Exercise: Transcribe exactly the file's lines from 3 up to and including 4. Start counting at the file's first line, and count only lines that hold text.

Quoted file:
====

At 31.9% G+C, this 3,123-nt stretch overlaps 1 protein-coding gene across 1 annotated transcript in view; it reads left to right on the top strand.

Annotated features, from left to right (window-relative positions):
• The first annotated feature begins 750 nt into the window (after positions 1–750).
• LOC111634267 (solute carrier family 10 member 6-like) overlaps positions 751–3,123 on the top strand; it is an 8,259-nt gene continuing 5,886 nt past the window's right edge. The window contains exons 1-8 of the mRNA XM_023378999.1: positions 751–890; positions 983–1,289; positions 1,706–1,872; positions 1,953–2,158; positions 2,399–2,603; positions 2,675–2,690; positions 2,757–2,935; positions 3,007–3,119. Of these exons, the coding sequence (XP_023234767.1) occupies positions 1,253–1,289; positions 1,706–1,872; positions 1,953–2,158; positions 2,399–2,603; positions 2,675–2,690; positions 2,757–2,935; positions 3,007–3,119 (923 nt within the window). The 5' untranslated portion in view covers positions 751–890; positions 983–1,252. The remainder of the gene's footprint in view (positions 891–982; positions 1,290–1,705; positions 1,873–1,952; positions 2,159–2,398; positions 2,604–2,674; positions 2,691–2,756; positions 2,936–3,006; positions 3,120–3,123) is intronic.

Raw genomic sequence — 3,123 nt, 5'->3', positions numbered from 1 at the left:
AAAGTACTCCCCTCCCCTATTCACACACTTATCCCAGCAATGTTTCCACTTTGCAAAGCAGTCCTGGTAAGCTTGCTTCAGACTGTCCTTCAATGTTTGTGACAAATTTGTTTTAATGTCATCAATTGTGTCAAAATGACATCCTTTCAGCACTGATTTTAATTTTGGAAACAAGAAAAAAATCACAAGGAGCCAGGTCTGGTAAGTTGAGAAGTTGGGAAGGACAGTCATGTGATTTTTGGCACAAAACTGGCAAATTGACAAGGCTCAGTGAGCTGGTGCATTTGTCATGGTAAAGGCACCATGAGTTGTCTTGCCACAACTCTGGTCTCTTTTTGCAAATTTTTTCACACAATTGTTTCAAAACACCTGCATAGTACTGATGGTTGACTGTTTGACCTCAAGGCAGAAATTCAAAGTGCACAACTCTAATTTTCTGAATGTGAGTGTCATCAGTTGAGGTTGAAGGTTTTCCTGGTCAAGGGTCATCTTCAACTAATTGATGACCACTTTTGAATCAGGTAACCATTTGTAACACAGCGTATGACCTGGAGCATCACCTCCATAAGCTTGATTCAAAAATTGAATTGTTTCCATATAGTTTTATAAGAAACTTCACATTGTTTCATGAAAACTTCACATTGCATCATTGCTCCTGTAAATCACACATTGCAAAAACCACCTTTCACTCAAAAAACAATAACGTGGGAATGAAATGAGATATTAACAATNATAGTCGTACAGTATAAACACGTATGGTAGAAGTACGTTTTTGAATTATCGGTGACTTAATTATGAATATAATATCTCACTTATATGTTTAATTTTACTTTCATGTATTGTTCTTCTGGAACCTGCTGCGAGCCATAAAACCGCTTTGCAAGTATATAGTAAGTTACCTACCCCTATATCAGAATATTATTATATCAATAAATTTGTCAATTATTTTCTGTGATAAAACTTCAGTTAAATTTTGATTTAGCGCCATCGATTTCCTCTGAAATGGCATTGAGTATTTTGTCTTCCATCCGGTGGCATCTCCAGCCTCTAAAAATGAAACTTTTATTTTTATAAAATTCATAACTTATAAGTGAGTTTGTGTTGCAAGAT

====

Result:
• The first annotated feature begins 750 nt into the window (after positions 1–750).
• LOC111634267 (solute carrier family 10 member 6-like) overlaps positions 751–3,123 on the top strand; it is an 8,259-nt gene continuing 5,886 nt past the window's right edge. The window contains exons 1-8 of the mRNA XM_023378999.1: positions 751–890; positions 983–1,289; positions 1,706–1,872; positions 1,953–2,158; positions 2,399–2,603; positions 2,675–2,690; positions 2,757–2,935; positions 3,007–3,119. Of these exons, the coding sequence (XP_023234767.1) occupies positions 1,253–1,289; positions 1,706–1,872; positions 1,953–2,158; positions 2,399–2,603; positions 2,675–2,690; positions 2,757–2,935; positions 3,007–3,119 (923 nt within the window). The 5' untranslated portion in view covers positions 751–890; positions 983–1,252. The remainder of the gene's footprint in view (positions 891–982; positions 1,290–1,705; positions 1,873–1,952; positions 2,159–2,398; positions 2,604–2,674; positions 2,691–2,756; positions 2,936–3,006; positions 3,120–3,123) is intronic.